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‘The House of the Devil’: The Most Definitive Ti West Film

‘The House of the Devil’: The Most Definitive Ti West Film


As far as personal histories with a film go, Ti West’s The House of the Devil is one of the more transformative and memorable of mine. I first watched the film one night after hearing some chatter about it on the internet, and to be honest I didn’t really like it too much the first viewing. I found it to be quite boring save for the last 15 minutes that descended into truly nightmarish horror. Months went by, but I still couldn’t stop thinking about that film, so I rewatched it with a friend, and so begin my road to understanding how brilliant it is. A few years later it’s one of my favorite horror films (I even presented a paper on it at a conference), I rewatch it every Halloween.

The House of the Devil is the most singularly Ti West film of Ti West’s filmography in that everything that Ti West does that sets him apart from other modern horror filmmakers really started to shine in this film. Another way to explain myself is to compare this film to Martin Scorsese’s Mean Streets. Yes, completely different films, but both represent similar points in each director’s filmography. Both aren’t the best films in either’s filmography (I’ve heard arguments for The Innkeepers as West’s best, and they might be right), but both films represent when the director really came into their own.

To keep in line with my analogy, you saw examinations of masculinity and characters who lead a life of low-level crime – all things that had existed to certain degree in his previous films – really come to a fully-realized and owned growth in Mean Streets. In Ti West’s case, it was his trademark slow burn pacing by subverting audience expectations and by extension his overall postmodern lens.

Ti West has always made films with the knowledge that there’s an audience engaging with it, and that the audience seeking out his films is one that has at least a base level of familiarity with the horror genre. This existed in all his films previous to The House of the Devil, but didn’t get pulled off with the same finesse that The House of the Devil was made with.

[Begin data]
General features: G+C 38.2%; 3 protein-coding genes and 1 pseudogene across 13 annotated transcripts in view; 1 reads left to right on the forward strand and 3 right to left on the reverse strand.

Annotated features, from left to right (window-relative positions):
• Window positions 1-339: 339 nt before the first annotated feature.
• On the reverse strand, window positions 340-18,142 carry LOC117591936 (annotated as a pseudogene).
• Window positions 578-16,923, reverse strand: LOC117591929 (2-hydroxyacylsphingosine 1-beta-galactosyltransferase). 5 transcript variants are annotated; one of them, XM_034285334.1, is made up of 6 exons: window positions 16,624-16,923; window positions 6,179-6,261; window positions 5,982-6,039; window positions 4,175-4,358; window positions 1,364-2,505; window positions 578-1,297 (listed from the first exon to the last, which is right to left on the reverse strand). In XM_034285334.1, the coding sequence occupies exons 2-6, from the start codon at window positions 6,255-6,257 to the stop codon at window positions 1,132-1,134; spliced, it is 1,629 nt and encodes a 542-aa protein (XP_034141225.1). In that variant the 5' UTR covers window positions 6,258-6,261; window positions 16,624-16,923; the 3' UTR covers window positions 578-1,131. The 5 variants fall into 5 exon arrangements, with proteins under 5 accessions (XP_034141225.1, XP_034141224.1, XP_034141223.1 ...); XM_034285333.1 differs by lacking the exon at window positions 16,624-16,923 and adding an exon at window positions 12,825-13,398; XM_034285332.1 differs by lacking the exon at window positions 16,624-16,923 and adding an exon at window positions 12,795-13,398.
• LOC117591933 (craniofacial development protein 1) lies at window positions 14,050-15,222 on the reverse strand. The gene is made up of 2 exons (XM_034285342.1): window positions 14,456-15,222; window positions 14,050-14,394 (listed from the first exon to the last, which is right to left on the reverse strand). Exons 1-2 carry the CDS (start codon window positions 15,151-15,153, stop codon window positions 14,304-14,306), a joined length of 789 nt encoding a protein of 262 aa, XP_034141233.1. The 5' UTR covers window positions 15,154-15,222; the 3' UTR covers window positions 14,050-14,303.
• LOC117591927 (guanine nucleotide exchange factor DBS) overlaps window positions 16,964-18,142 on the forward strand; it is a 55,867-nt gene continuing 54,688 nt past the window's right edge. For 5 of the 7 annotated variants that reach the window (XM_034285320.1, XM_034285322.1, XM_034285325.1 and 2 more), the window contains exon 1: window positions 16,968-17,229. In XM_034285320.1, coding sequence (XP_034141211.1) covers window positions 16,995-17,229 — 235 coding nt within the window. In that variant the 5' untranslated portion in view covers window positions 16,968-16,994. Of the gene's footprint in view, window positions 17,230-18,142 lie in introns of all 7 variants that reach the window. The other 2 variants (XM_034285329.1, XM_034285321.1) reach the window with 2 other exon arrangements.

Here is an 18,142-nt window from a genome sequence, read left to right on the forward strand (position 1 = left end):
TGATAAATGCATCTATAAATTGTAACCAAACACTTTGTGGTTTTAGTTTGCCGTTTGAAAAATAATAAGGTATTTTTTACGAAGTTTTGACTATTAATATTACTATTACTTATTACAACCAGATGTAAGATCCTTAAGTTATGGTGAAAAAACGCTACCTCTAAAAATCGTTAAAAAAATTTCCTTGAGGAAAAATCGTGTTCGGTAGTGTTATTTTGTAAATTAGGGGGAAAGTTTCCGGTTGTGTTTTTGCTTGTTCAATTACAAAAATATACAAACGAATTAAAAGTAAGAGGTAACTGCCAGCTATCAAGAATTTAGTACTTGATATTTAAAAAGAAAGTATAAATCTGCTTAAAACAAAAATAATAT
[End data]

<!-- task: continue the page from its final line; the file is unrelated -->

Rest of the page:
West’s films have become synonymous with the term “slow burn”, but that’s putting it too simply. What’s more important is the ways it burns slowly. It only feels slow because West is deliberately side-stepping moments of jump scares and tension releases to subvert what the audience is expecting. This tactic was present in his first film The Roost as well as his followup Trigger Man. (Disclosure: We won’t be counting Cabin Fever 2: Spring Fever as West has disowned it, and rightfully so.) The Roost is forgivably bad (hey man, we all gotta start somewhere) because this film does show that West was on his way and knew what he wanted to achieve. The film avoided jump scares until the last act, when all hell broke loose in a creature-feature throwback. It’s not handled as tactfully as he would in future films, but he was on his way.

Trigger Man stands as an outlier among West’s films, as it isn’t really a horror film, but a tightly bound thriller. It’s not adopting the framework of any horror subgenre either like his other films do. But in West fashion, he utilizes the same techniques to amp up the tension throughout the film until it boils over in the last 15 minutes. He deliberately avoids any jump scares so by the time you get to the last act, the tension of it all has taken hold.